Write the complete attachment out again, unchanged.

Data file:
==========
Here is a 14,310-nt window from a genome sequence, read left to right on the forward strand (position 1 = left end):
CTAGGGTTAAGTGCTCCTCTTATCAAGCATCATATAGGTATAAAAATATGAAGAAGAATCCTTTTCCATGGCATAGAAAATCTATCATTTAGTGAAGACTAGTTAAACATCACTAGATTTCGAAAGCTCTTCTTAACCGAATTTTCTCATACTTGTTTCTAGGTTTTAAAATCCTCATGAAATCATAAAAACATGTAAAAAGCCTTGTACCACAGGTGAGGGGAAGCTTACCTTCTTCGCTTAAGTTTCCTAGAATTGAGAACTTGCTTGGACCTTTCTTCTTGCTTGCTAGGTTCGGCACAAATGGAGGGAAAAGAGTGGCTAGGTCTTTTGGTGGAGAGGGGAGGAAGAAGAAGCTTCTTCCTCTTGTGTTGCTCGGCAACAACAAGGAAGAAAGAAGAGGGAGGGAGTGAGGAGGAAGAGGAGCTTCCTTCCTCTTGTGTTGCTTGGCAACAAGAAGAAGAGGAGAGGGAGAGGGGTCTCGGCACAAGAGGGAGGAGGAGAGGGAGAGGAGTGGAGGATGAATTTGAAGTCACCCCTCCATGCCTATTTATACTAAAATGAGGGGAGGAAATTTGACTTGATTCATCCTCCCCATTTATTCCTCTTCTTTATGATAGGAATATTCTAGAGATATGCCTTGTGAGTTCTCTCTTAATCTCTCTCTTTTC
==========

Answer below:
Here is a 14,310-nt window from a genome sequence, read left to right on the forward strand (position 1 = left end):
CTAGGGTTAAGTGCTCCTCTTATCAAGCATCATATAGGTATAAAAATATGAAGAAGAATCCTTTTCCATGGCATAGAAAATCTATCATTTAGTGAAGACTAGTTAAACATCACTAGATTTCGAAAGCTCTTCTTAACCGAATTTTCTCATACTTGTTTCTAGGTTTTAAAATCCTCATGAAATCATAAAAACATGTAAAAAGCCTTGTACCACAGGTGAGGGGAAGCTTACCTTCTTCGCTTAAGTTTCCTAGAATTGAGAACTTGCTTGGACCTTTCTTCTTGCTTGCTAGGTTCGGCACAAATGGAGGGAAAAGAGTGGCTAGGTCTTTTGGTGGAGAGGGGAGGAAGAAGAAGCTTCTTCCTCTTGTGTTGCTCGGCAACAACAAGGAAGAAAGAAGAGGGAGGGAGTGAGGAGGAAGAGGAGCTTCCTTCCTCTTGTGTTGCTTGGCAACAAGAAGAAGAGGAGAGGGAGAGGGGTCTCGGCACAAGAGGGAGGAGGAGAGGGAGAGGAGTGGAGGATGAATTTGAAGTCACCCCTCCATGCCTATTTATACTAAAATGAGGGGAGGAAATTTGACTTGATTCATCCTCCCCATTTATTCCTCTTCTTTATGATAGGAATATTCTAGAGATATGCCTTGTGAGTTCTCTCTTAATCTCTCTCTTTTC